Oh, Thank God, C-3PO Still Sucks in Star Wars 47

by Patrick Ehlers

This article contains SPOILERS. If you haven’t read the issue yet, proceed at your own risk!

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When I was a kid, I hated C-3PO. Hated him. I thought his bumbling antics severely hurt the movies I loved. But something strange happened on my first viewing of The Phantom Menace: I was relieved to see him. Hell, I was excited to see proto-Threepio in Anakin’s bedroom. He was an island of familiarity in a sea of characters that were significantly more annoying. That’s largely how the newest Star Wars movies have been treating Threepio — as a sort of elder statesman of the franchise, commanding respect. Sure, he’s still annoying, but that all stems from his hoity toity affectations. Kieron Gillen and Salvador Larroca’s Star Wars 47 reminds us that C-3PO sucks, not just superficially, but deep down to his core. Continue reading

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Star Wars 45: Discussion

By Taylor Anderson and Mark Mitchell

This article contains SPOILERS. If you haven’t read the issue yet, proceed at your own risk!

Taylor: Being a Star Wars fan who grew up with, and only with, the original trilogy, I would consider myself fairly protective of the movies which have spawned a pop-culture empire. This being the case, you might expect that I would hold the new movies to a high standard of excellence since I wouldn’t want their history besmirched. It turns out that the opposite is true. I’ve come to accept that nothing’s going to replicate my love of the original trilogy and that’s OK. That being said, as long as a Star Wars story is decent, I’m pretty happy just to get to spend more time in a galaxy far, far away. Sadly, this can’t be said for all Star Wars stories, which is the case in Star Wars 45.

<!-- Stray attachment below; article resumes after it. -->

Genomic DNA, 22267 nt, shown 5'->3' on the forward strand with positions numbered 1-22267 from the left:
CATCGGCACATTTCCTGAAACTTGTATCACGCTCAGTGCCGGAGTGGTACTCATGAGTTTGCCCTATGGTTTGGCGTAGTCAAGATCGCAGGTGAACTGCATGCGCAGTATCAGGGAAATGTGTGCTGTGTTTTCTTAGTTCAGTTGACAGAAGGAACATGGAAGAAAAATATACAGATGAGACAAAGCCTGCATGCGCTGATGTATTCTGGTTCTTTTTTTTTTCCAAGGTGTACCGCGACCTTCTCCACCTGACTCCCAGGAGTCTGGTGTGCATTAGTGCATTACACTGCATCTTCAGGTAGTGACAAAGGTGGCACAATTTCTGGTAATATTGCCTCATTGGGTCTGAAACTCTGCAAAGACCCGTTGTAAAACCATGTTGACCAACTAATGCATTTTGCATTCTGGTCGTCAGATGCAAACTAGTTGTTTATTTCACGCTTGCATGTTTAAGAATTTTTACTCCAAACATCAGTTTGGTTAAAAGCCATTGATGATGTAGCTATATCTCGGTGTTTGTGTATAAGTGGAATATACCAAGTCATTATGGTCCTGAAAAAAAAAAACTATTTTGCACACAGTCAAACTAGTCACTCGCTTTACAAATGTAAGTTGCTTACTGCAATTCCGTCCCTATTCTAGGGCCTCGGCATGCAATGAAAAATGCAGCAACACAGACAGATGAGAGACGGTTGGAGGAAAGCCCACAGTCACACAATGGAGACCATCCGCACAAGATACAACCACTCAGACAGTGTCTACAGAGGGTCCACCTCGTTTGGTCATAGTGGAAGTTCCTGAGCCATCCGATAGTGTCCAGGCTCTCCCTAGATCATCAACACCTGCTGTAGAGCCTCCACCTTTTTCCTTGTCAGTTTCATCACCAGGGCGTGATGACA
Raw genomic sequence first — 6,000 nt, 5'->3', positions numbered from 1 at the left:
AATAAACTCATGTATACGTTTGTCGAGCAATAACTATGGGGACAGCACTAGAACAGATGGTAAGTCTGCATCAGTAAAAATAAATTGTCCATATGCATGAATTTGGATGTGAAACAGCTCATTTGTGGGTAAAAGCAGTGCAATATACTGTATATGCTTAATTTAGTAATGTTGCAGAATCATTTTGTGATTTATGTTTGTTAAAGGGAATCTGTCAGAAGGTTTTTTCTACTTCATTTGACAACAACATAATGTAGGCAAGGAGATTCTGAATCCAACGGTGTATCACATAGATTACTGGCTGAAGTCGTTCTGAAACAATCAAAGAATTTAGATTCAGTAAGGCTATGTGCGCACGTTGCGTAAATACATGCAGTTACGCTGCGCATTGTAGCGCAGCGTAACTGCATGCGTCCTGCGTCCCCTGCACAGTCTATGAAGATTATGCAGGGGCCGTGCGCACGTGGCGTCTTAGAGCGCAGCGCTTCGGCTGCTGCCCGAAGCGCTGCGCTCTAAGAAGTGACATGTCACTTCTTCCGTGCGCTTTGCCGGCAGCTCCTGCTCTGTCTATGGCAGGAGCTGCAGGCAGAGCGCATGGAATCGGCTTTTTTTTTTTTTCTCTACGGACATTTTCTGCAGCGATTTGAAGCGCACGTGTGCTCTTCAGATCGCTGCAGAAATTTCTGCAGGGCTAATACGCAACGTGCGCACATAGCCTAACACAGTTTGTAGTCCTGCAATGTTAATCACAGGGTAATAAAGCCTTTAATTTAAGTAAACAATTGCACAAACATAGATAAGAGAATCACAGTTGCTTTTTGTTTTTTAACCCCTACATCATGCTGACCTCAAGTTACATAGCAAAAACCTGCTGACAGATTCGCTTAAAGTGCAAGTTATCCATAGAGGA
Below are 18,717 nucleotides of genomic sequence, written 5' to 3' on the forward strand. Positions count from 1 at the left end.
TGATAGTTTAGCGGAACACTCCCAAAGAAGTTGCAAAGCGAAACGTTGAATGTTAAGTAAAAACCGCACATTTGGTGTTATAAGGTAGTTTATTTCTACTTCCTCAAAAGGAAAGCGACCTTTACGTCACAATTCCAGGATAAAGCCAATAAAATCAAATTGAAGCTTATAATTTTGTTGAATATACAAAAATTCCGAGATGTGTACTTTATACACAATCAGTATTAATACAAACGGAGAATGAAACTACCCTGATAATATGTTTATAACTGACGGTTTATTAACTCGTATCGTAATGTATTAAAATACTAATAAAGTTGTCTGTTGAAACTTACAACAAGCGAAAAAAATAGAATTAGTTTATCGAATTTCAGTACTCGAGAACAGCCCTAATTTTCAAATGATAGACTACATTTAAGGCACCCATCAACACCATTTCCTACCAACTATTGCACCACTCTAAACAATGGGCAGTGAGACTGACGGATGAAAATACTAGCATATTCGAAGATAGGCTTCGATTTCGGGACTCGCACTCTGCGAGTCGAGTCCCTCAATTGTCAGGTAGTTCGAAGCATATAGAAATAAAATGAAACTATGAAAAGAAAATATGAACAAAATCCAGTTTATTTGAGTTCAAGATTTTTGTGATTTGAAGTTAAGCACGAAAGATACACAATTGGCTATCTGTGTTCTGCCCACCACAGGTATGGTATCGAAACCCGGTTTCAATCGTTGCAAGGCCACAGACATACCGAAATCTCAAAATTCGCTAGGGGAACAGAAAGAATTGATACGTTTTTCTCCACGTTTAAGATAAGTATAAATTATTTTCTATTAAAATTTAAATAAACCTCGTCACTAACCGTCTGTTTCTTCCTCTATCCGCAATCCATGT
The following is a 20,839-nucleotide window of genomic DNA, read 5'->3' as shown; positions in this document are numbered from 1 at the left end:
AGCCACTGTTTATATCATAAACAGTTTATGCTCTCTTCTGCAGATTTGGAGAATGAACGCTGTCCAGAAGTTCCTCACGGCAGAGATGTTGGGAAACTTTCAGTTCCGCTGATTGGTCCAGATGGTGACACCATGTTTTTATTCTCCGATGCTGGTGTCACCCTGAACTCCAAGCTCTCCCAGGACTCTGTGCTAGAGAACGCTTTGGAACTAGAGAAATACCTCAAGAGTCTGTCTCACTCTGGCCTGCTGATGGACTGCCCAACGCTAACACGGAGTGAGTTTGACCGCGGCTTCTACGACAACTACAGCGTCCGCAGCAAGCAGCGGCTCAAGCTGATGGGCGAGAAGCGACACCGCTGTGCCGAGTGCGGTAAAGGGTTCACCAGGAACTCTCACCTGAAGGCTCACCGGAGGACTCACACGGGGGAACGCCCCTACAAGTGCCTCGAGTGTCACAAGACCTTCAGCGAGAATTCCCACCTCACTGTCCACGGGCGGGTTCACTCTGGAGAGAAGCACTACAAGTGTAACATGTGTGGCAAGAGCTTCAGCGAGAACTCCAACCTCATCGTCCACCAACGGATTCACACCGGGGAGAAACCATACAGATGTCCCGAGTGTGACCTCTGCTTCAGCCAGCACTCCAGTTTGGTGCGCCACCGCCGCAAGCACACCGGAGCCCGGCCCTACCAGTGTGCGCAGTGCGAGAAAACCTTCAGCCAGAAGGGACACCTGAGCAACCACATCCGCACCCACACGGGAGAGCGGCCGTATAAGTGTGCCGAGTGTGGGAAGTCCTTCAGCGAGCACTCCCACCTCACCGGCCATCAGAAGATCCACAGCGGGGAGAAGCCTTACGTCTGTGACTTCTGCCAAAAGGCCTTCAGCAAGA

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Bridging the Gap Between the Old and the New in Star Wars 43

by Mark Mitchell

This article contains SPOILERS. If you haven’t read the issue yet, proceed at your own risk!

I’ve always considered Marvel’s Star Wars comic to be an extension of the Original Trilogy — a way to continue telling stories with the characters and within the framework that most fans are familiar with — but Kieron Gillen and Salvador Larroca’s Star Wars 43 surprises by also acting as a satisfying coda to 2016’s Rogue One. From closing the book (for now) on Jedha to calling back to Princess Leia’s final line in the film, Star Wars 43 neatly bridges the gap between “old” Star Wars and “new” Star Wars in way that fulfills the promise of post-George Lucas single canon Star Wars cross-media world-building.

And as sterile and filled with corporate buzzwords as that all sounds, it’s effective when it works.

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Luke’s in Hell in Star Wars 41

by Mark Mitchell

This article contains SPOILERS. If you haven’t read the issue yet, proceed at your own risk!

Like pus from an open sore, a dangerous energy seeps into the universe in Kieron Gillen and Salvador Larroca’s Star Wars 41, escaping from the remains of the Jedi temple on Jedha. Luke has come to Jedha and the Cult of the Central Isopter looking for guidance in mastering the Force. Larroca and colorist GURU-eFX paint an evocative portrait of a planet in torment — Luke’s in Hell, basically, but that’s the point.

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Star Wars: Storms of Crait 1 Is More Than Just Trivia

by Spencer Irwin

This article contains SPOILERS. If you haven’t read the issue yet, proceed at your own risk!

Thanks to decades of supplemental material, there’s almost nothing that’s gone unexplained in the Star Wars universe — even the most minor, insignificant of characters tend to end up with extensive backstories. This can be fun trivia, but I often find myself rolling my eyes whenever I see another story that exists just to explain something that didn’t really need explaining. At first, Star Wars: Storms of Crait appears to be just that kind of story, but thankfully, it transcends those origins to become something far more entertaining. Continue reading

Sins of George’s Past Arise Once More in Star Wars 40

by Taylor Anderson

This article contains SPOILERS. If you haven’t read the issue yet, proceed at your own risk!